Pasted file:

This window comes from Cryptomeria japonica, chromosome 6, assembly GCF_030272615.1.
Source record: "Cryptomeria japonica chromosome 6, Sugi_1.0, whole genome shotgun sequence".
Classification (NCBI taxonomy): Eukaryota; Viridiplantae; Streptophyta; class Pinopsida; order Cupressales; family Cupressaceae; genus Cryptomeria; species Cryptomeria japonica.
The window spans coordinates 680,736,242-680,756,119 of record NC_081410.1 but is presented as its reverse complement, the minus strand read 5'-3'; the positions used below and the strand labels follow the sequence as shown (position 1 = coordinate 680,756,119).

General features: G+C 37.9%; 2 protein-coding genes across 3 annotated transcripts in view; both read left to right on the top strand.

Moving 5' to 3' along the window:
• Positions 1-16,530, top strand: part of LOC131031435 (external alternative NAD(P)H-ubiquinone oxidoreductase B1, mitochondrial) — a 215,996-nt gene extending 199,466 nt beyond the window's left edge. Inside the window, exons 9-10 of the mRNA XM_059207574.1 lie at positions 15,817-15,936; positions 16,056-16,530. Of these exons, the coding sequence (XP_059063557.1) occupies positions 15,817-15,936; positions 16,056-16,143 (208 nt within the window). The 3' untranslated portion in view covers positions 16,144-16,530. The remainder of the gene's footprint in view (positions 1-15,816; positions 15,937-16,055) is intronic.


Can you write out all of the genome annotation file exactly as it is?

This window comes from Cryptomeria japonica, chromosome 6, assembly GCF_030272615.1.
Source record: "Cryptomeria japonica chromosome 6, Sugi_1.0, whole genome shotgun sequence".
Classification (NCBI taxonomy): Eukaryota; Viridiplantae; Streptophyta; class Pinopsida; order Cupressales; family Cupressaceae; genus Cryptomeria; species Cryptomeria japonica.
The window spans coordinates 680,736,242-680,756,119 of record NC_081410.1 but is presented as its reverse complement, the minus strand read 5'-3'; the positions used below and the strand labels follow the sequence as shown (position 1 = coordinate 680,756,119).

General features: G+C 37.9%; 2 protein-coding genes across 3 annotated transcripts in view; both read left to right on the top strand.

Moving 5' to 3' along the window:
• Positions 1-16,530, top strand: part of LOC131031435 (external alternative NAD(P)H-ubiquinone oxidoreductase B1, mitochondrial) — a 215,996-nt gene extending 199,466 nt beyond the window's left edge. Inside the window, exons 9-10 of the mRNA XM_059207574.1 lie at positions 15,817-15,936; positions 16,056-16,530. Of these exons, the coding sequence (XP_059063557.1) occupies positions 15,817-15,936; positions 16,056-16,143 (208 nt within the window). The 3' untranslated portion in view covers positions 16,144-16,530. The remainder of the gene's footprint in view (positions 1-15,816; positions 15,937-16,055) is intronic.